When the Spanish voyagers came to the “New World” the chayotes jumped aboard their sailing boats. Despite its many uses, the chayote was not initially welcomed back in Europe. Like other indigenous American crops that feature in the “Columbian Exchange,” like the potatoes, tomatoes, and chili peppers, the chayote was suspect because it was not mentioned in the Bible. Since it didn’t get a specific name drop in Genesis, doesn’t that mean that the chayote might not have been created by God, but rather by Satan?
Once their colonies were established the Spaniards gathered up once a year, the immense piles of silver, gold, and jewels that they robbed from their new American subjects, or dug with slave labor from American mines and loaded up their ships with the booty, setting sail for Asian ports where they would trade. The treasure fleet that left from the port of San Blas, in Nyarit, was called the Manila Galleon, because its first port of call was in the Philippines. Filipino cooks were unconcerned with chayote’s suspected Satanic origins and they took to crop fast. Tagalog for chayote is “Sayote.” From Manila the culture and appreciation of the chayote spread out across Asia. You know that little chunk of something white and unknown that was covered in sauce in your Chinese takeout and you ate it without worrying? Chances are strong that was chayote.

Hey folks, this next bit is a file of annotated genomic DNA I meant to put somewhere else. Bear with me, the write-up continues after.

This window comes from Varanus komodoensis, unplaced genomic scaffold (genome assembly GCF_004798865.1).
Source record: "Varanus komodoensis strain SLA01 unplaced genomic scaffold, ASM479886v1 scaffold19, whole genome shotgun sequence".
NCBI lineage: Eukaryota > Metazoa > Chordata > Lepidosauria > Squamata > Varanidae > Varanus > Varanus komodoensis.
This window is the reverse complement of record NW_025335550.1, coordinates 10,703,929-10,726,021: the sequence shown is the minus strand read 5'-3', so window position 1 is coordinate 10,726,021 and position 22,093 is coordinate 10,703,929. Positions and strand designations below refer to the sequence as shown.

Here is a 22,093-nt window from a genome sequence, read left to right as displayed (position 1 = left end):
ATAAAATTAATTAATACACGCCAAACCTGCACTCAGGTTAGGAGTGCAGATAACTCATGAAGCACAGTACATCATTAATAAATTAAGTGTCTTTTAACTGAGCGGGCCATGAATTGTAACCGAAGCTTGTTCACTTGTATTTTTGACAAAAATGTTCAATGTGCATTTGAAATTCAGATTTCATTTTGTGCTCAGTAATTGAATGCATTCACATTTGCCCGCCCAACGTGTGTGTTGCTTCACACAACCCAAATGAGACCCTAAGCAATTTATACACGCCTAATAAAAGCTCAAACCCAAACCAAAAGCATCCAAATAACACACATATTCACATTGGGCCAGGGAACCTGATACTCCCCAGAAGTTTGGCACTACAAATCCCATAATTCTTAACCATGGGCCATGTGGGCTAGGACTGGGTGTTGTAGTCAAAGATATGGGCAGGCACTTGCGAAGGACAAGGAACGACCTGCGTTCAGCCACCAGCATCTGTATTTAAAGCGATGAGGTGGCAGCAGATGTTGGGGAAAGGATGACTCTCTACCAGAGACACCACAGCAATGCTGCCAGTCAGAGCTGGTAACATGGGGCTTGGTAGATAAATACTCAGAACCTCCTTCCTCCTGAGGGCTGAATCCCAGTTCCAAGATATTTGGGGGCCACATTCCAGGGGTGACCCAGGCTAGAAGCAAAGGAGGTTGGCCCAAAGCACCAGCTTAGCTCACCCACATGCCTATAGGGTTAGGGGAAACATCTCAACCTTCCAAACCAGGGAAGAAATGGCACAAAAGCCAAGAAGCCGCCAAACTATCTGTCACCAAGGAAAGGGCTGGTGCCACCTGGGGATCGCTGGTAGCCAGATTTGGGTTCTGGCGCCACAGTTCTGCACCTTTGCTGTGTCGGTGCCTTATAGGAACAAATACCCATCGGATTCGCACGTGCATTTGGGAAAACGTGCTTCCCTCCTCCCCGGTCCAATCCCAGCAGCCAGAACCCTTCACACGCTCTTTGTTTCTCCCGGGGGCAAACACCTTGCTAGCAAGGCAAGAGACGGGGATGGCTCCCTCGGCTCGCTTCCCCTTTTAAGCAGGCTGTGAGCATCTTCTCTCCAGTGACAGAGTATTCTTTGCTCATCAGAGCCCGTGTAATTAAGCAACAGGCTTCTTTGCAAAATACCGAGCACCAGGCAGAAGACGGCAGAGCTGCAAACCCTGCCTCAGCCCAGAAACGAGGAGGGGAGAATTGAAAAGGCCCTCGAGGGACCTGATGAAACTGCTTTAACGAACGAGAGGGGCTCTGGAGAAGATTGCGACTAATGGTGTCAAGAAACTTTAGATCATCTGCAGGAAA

I’ve started growing chayote under the influence of my foreman, Fidel, and the Oaxacans I’ve been working with. It’s been a fun crop to learn about. The trick for success in growing any plant is to learn where and under what conditions it evolved, and to mimic that setting as much as possible. If a plant germinates and feels “at home,” the chances are very high that it will grow successfully. We bury each chayote that we intend to grow in a gopher basket so that the pesky rodents can’t harvest before we do. We erect a frame of 4×4 posts cloaked in chicken wire to give the vines something to climb on, like the thickets of sticks that natural chayotes would encounter in a natural setting, and then we give the plantation a thorough, gentle soak every once in a while, just like the rains they would experience in their Oaxacan or Honduran mountain homes. The chayote plants seem very happy here.
I had a couple of Oaxacan women visit the farm the other day and do a chayote “U-Pick.” They prefer the spiny chayotes, which is the variety that they know from back home. We have several different kinds of chayote growing, including the smooth forms that are preferred in Asian markets. What I’ve noticed is that the spiny chayotes come first, and the spineless, smooth chayotes tend to take a couple of weeks longer to develop, even though they were all planted at the same time. Maybe I’m just dull and insensitive, but the several kinds all taste pretty much the same.
I hope you enjoy eating the chayote as much as I have enjoyed growing them. You can use them almost anyway you would any other summer squash. I’ve enjoyed them in saute and dressed with lemon or lime juice. You can keep them in the fridge, but you don’t need to. They’re perfectly able to hang out at room temperature on the counter and you can enjoy them as weird vegetal sculptures before you cook them.
Andy and the Crew at Mariquita Farm
© 2022 Essay by Andy Griffin
Photos by Andy Griffin and Starling Linden